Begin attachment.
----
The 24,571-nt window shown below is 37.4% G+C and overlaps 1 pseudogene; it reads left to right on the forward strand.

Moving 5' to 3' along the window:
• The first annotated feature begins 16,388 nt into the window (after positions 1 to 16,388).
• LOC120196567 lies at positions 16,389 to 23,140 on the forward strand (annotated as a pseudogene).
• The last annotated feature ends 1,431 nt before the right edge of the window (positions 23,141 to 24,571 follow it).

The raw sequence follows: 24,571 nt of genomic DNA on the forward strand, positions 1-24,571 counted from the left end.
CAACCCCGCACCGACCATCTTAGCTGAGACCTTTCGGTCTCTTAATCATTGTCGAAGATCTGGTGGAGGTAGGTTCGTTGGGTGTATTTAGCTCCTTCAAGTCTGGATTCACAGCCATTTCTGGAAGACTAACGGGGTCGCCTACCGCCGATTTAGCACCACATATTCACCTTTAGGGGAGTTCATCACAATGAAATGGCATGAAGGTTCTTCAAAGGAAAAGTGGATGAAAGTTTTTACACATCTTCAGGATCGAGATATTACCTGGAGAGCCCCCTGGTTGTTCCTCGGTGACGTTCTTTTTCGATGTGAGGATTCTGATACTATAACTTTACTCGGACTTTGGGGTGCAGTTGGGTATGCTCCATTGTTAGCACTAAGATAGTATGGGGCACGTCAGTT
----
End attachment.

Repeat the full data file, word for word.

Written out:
The 24,571-nt window shown below is 37.4% G+C and overlaps 1 pseudogene; it reads left to right on the forward strand.

Moving 5' to 3' along the window:
• The first annotated feature begins 16,388 nt into the window (after positions 1 to 16,388).
• LOC120196567 lies at positions 16,389 to 23,140 on the forward strand (annotated as a pseudogene).
• The last annotated feature ends 1,431 nt before the right edge of the window (positions 23,141 to 24,571 follow it).

The raw sequence follows: 24,571 nt of genomic DNA on the forward strand, positions 1-24,571 counted from the left end.
CAACCCCGCACCGACCATCTTAGCTGAGACCTTTCGGTCTCTTAATCATTGTCGAAGATCTGGTGGAGGTAGGTTCGTTGGGTGTATTTAGCTCCTTCAAGTCTGGATTCACAGCCATTTCTGGAAGACTAACGGGGTCGCCTACCGCCGATTTAGCACCACATATTCACCTTTAGGGGAGTTCATCACAATGAAATGGCATGAAGGTTCTTCAAAGGAAAAGTGGATGAAAGTTTTTACACATCTTCAGGATCGAGATATTACCTGGAGAGCCCCCTGGTTGTTCCTCGGTGACGTTCTTTTTCGATGTGAGGATTCTGATACTATAACTTTACTCGGACTTTGGGGTGCAGTTGGGTATGCTCCATTGTTAGCACTAAGATAGTATGGGGCACGTCAGTT